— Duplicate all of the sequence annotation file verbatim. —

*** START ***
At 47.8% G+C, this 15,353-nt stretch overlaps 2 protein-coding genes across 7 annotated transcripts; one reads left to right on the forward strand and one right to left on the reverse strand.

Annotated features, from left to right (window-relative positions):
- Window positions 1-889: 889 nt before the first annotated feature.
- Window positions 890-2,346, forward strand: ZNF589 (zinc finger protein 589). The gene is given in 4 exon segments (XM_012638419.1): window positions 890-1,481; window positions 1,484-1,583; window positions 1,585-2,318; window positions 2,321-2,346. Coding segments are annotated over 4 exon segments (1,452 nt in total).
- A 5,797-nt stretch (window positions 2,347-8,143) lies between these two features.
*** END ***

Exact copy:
At 47.8% G+C, this 15,353-nt stretch overlaps 2 protein-coding genes across 7 annotated transcripts; one reads left to right on the forward strand and one right to left on the reverse strand.

Annotated features, from left to right (window-relative positions):
- Window positions 1-889: 889 nt before the first annotated feature.
- Window positions 890-2,346, forward strand: ZNF589 (zinc finger protein 589). The gene is given in 4 exon segments (XM_012638419.1): window positions 890-1,481; window positions 1,484-1,583; window positions 1,585-2,318; window positions 2,321-2,346. Coding segments are annotated over 4 exon segments (1,452 nt in total).
- A 5,797-nt stretch (window positions 2,347-8,143) lies between these two features.